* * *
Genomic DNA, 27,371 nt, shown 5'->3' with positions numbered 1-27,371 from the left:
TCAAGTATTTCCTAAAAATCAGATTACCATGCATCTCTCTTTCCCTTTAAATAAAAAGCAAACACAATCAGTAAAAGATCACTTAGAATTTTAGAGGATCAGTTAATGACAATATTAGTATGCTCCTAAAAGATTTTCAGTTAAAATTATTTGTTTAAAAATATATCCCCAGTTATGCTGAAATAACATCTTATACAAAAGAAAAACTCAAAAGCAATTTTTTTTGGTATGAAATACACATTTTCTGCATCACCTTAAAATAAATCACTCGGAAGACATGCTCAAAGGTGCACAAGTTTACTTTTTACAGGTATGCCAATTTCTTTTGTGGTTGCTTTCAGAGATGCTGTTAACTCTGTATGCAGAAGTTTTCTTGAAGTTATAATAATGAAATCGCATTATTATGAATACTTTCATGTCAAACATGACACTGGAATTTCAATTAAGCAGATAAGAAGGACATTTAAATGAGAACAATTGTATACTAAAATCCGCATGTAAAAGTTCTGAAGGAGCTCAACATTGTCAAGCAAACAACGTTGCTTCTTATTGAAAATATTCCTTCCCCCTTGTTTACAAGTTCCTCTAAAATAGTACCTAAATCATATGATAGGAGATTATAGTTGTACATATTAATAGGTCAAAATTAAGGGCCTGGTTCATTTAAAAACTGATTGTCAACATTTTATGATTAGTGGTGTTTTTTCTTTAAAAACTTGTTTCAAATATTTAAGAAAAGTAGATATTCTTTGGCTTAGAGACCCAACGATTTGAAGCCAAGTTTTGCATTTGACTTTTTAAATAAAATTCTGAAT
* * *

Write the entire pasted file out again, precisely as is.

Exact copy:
Genomic DNA, 27,371 nt, shown 5'->3' with positions numbered 1-27,371 from the left:
TCAAGTATTTCCTAAAAATCAGATTACCATGCATCTCTCTTTCCCTTTAAATAAAAAGCAAACACAATCAGTAAAAGATCACTTAGAATTTTAGAGGATCAGTTAATGACAATATTAGTATGCTCCTAAAAGATTTTCAGTTAAAATTATTTGTTTAAAAATATATCCCCAGTTATGCTGAAATAACATCTTATACAAAAGAAAAACTCAAAAGCAATTTTTTTTGGTATGAAATACACATTTTCTGCATCACCTTAAAATAAATCACTCGGAAGACATGCTCAAAGGTGCACAAGTTTACTTTTTACAGGTATGCCAATTTCTTTTGTGGTTGCTTTCAGAGATGCTGTTAACTCTGTATGCAGAAGTTTTCTTGAAGTTATAATAATGAAATCGCATTATTATGAATACTTTCATGTCAAACATGACACTGGAATTTCAATTAAGCAGATAAGAAGGACATTTAAATGAGAACAATTGTATACTAAAATCCGCATGTAAAAGTTCTGAAGGAGCTCAACATTGTCAAGCAAACAACGTTGCTTCTTATTGAAAATATTCCTTCCCCCTTGTTTACAAGTTCCTCTAAAATAGTACCTAAATCATATGATAGGAGATTATAGTTGTACATATTAATAGGTCAAAATTAAGGGCCTGGTTCATTTAAAAACTGATTGTCAACATTTTATGATTAGTGGTGTTTTTTCTTTAAAAACTTGTTTCAAATATTTAAGAAAAGTAGATATTCTTTGGCTTAGAGACCCAACGATTTGAAGCCAAGTTTTGCATTTGACTTTTTAAATAAAATTCTGAAT